A Generation Lost
Upon gaining its independence from Great Britain in 1962, Uganda has found itself on a long path of suffering at the hands of disease and civil unrest.
At its peak in the 1990s, AIDS reached epidemic levels, with 18.5% of the Ugandan people living with HIV. In 2012, over 63,000 Ugandans died from this disease alone. Today, it is estimated that 1.5 million Ugandans have HIV, and 1.2 million Ugandan children have been orphaned by AIDS.
In addition to medical hardship, Uganda has faced years of civil unrest. When Yoweri Museveni ascended to the presidency in 1986, local rebel militias joined together under the banner of the Holy Spirit Movement (HSM). Around 1988, HSM leader Alice Lakwena was exiled to Kenya, leaving a power vacuum that was promptly filled by Joseph Kony. Kony changed the group’s name to the Lord’s Resistance Army (LRA), and began abducting children and forcing them into soldiering to bring more manpower to his army. Indoctrination into this group often involved children being forced to kill their parents or siblings in the most brutal ways possible. Although today, the LRA is only a fraction of what it was (and not currently in Uganda), it has been reported that they abducted over 30,000 children in northern Uganda and displaced 1.4 million people.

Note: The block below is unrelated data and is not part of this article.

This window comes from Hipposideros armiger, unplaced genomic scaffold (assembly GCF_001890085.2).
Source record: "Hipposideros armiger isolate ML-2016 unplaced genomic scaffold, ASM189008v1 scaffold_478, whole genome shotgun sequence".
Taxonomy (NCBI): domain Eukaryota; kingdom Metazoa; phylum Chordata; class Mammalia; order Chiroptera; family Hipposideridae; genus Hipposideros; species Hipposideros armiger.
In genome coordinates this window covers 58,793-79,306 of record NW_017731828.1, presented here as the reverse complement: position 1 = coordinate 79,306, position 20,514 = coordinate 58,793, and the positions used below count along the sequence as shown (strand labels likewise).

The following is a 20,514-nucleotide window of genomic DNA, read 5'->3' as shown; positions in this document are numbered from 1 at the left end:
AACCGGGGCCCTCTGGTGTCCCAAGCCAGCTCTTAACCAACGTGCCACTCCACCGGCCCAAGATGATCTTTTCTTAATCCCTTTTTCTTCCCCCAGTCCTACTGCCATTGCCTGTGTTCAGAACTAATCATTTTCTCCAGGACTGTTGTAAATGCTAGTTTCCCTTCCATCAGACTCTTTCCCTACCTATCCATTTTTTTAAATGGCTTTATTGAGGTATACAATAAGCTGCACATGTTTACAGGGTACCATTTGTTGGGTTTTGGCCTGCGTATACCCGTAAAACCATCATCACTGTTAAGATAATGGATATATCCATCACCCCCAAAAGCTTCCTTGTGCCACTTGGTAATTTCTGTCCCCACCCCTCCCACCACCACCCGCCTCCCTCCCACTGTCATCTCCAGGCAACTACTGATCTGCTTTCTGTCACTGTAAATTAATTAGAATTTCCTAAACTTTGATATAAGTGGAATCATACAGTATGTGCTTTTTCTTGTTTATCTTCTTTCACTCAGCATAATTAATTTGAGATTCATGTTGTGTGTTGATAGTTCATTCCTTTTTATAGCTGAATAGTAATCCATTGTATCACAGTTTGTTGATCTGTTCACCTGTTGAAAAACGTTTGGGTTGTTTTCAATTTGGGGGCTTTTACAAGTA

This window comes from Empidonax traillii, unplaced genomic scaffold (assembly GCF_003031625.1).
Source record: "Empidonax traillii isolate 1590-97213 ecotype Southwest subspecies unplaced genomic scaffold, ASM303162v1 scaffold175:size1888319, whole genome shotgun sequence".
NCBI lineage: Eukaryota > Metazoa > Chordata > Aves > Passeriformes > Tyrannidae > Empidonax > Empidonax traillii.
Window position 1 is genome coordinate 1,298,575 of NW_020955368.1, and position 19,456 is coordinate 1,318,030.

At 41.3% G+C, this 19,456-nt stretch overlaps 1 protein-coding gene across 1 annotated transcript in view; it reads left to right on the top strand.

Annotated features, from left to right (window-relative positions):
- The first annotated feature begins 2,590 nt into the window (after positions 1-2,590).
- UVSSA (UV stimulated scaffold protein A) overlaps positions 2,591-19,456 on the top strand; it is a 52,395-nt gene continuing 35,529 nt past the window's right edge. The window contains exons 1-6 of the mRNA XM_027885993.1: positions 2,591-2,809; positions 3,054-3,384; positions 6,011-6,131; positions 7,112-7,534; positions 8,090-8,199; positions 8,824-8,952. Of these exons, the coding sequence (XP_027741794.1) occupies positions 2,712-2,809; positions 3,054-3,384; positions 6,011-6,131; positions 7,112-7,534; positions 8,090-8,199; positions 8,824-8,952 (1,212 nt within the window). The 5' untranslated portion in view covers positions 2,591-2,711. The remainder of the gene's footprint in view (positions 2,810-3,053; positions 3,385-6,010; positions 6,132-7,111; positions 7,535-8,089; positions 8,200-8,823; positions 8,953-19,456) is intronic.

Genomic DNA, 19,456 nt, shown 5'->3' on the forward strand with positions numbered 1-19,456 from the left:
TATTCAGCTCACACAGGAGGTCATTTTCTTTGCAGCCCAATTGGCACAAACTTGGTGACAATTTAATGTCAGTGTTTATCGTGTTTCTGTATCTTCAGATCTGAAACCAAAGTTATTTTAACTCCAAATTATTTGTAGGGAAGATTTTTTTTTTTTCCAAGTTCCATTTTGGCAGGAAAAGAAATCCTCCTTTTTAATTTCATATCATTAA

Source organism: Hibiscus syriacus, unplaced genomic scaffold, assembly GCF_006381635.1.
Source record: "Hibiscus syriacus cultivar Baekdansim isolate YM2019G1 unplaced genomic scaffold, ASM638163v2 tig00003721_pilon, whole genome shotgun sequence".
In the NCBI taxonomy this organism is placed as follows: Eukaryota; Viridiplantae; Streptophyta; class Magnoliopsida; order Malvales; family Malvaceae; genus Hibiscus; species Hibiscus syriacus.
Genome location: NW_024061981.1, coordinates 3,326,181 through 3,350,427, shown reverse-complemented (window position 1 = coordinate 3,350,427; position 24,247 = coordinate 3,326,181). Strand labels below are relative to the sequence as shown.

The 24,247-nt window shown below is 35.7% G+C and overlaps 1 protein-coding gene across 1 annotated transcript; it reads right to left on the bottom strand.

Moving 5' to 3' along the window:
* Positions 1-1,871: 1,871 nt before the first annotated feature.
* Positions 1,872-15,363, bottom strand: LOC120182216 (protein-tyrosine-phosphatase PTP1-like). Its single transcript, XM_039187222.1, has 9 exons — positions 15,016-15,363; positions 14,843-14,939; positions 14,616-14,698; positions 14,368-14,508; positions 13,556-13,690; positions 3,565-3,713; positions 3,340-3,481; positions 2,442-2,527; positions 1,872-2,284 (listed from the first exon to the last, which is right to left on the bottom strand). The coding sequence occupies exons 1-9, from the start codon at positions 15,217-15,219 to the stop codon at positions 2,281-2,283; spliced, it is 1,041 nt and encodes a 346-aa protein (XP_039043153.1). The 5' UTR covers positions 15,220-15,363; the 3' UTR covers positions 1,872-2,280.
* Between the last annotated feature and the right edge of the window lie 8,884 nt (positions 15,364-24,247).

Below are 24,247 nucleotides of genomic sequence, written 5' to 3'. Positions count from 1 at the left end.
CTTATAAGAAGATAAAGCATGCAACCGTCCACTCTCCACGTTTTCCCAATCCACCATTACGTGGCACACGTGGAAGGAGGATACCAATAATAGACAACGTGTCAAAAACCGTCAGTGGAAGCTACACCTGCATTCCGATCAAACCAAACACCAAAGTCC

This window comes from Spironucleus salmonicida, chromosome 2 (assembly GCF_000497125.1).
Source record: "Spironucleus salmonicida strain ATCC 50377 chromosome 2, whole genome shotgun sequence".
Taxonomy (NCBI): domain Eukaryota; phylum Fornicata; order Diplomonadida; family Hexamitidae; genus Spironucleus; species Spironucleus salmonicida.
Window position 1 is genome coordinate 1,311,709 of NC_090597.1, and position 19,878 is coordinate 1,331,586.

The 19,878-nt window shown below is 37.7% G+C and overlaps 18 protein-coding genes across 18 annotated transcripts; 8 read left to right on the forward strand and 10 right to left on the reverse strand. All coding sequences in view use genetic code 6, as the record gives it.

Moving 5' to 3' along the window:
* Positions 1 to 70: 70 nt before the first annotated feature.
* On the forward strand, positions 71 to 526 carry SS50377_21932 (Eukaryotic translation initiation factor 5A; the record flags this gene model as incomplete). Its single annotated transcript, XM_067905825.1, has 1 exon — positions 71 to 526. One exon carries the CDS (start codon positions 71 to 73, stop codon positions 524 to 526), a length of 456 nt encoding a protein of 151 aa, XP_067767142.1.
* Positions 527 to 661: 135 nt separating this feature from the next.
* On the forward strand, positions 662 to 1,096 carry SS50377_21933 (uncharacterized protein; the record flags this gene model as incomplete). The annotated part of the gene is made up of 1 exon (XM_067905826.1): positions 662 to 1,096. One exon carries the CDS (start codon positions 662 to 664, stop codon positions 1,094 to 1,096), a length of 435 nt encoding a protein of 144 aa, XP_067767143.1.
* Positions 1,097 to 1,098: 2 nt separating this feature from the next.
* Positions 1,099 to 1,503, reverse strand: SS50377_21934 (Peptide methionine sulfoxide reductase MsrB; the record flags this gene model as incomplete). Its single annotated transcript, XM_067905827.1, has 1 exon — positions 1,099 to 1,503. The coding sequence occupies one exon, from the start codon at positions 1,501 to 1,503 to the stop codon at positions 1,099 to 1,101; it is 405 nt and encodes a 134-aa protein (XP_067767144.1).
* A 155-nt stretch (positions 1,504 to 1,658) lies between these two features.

Founded in Uganda in 1995 by Sam Tushabe, AOET (AIDS Orphan Education Trust) is an independent, grassroots response to the suffering Sam witnessed in his own community. AOET is a Christian organization compelled by these words in Scripture: “Pure and undefiled religion in the sight of our God and Father is this: to visit orphans and widows in their distress, and to keep oneself unstained by the world" (James 1:27). AOET seeks to empower communities to be able to care and provide for the many children who live there and who have been orphaned or made vulnerable as a result of the HIV/AIDS crisis.Find Out About Our Programs